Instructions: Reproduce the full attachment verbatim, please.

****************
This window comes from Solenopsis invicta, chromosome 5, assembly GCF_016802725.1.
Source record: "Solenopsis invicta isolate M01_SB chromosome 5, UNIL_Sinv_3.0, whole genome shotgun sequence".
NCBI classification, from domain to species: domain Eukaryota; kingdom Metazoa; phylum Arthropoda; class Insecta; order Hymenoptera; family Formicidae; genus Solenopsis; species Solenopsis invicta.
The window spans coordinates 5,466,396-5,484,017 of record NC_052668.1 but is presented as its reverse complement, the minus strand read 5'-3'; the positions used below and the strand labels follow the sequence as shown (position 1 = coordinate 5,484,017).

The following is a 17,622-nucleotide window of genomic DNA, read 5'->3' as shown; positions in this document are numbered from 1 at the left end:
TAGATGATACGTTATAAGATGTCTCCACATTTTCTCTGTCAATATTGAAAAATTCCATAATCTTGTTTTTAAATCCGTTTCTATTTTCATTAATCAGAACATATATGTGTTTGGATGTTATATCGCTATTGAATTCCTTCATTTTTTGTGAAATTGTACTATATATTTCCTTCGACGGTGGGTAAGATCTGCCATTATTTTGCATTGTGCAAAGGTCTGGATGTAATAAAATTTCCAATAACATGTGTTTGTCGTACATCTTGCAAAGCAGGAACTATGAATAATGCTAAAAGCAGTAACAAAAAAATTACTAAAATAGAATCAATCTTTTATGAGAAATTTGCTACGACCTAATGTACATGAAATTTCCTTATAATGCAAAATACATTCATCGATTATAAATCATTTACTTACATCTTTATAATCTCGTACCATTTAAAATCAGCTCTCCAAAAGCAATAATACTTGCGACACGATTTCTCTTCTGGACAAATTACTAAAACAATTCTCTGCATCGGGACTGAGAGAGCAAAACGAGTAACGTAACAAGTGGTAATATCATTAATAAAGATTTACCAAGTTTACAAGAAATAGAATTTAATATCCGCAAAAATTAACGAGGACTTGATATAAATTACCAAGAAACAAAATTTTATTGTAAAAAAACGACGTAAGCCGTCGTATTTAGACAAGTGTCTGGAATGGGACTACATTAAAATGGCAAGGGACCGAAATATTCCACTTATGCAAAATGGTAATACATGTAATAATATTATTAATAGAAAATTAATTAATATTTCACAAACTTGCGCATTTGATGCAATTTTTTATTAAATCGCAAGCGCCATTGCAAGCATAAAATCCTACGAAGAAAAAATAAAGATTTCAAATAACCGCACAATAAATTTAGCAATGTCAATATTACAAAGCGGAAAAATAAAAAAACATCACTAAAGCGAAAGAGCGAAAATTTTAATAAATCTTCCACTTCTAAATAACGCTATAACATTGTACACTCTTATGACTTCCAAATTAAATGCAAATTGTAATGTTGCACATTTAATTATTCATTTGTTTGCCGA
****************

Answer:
This window comes from Solenopsis invicta, chromosome 5, assembly GCF_016802725.1.
Source record: "Solenopsis invicta isolate M01_SB chromosome 5, UNIL_Sinv_3.0, whole genome shotgun sequence".
NCBI classification, from domain to species: domain Eukaryota; kingdom Metazoa; phylum Arthropoda; class Insecta; order Hymenoptera; family Formicidae; genus Solenopsis; species Solenopsis invicta.
The window spans coordinates 5,466,396-5,484,017 of record NC_052668.1 but is presented as its reverse complement, the minus strand read 5'-3'; the positions used below and the strand labels follow the sequence as shown (position 1 = coordinate 5,484,017).

The following is a 17,622-nucleotide window of genomic DNA, read 5'->3' as shown; positions in this document are numbered from 1 at the left end:
TAGATGATACGTTATAAGATGTCTCCACATTTTCTCTGTCAATATTGAAAAATTCCATAATCTTGTTTTTAAATCCGTTTCTATTTTCATTAATCAGAACATATATGTGTTTGGATGTTATATCGCTATTGAATTCCTTCATTTTTTGTGAAATTGTACTATATATTTCCTTCGACGGTGGGTAAGATCTGCCATTATTTTGCATTGTGCAAAGGTCTGGATGTAATAAAATTTCCAATAACATGTGTTTGTCGTACATCTTGCAAAGCAGGAACTATGAATAATGCTAAAAGCAGTAACAAAAAAATTACTAAAATAGAATCAATCTTTTATGAGAAATTTGCTACGACCTAATGTACATGAAATTTCCTTATAATGCAAAATACATTCATCGATTATAAATCATTTACTTACATCTTTATAATCTCGTACCATTTAAAATCAGCTCTCCAAAAGCAATAATACTTGCGACACGATTTCTCTTCTGGACAAATTACTAAAACAATTCTCTGCATCGGGACTGAGAGAGCAAAACGAGTAACGTAACAAGTGGTAATATCATTAATAAAGATTTACCAAGTTTACAAGAAATAGAATTTAATATCCGCAAAAATTAACGAGGACTTGATATAAATTACCAAGAAACAAAATTTTATTGTAAAAAAACGACGTAAGCCGTCGTATTTAGACAAGTGTCTGGAATGGGACTACATTAAAATGGCAAGGGACCGAAATATTCCACTTATGCAAAATGGTAATACATGTAATAATATTATTAATAGAAAATTAATTAATATTTCACAAACTTGCGCATTTGATGCAATTTTTTATTAAATCGCAAGCGCCATTGCAAGCATAAAATCCTACGAAGAAAAAATAAAGATTTCAAATAACCGCACAATAAATTTAGCAATGTCAATATTACAAAGCGGAAAAATAAAAAAACATCACTAAAGCGAAAGAGCGAAAATTTTAATAAATCTTCCACTTCTAAATAACGCTATAACATTGTACACTCTTATGACTTCCAAATTAAATGCAAATTGTAATGTTGCACATTTAATTATTCATTTGTTTGCCGA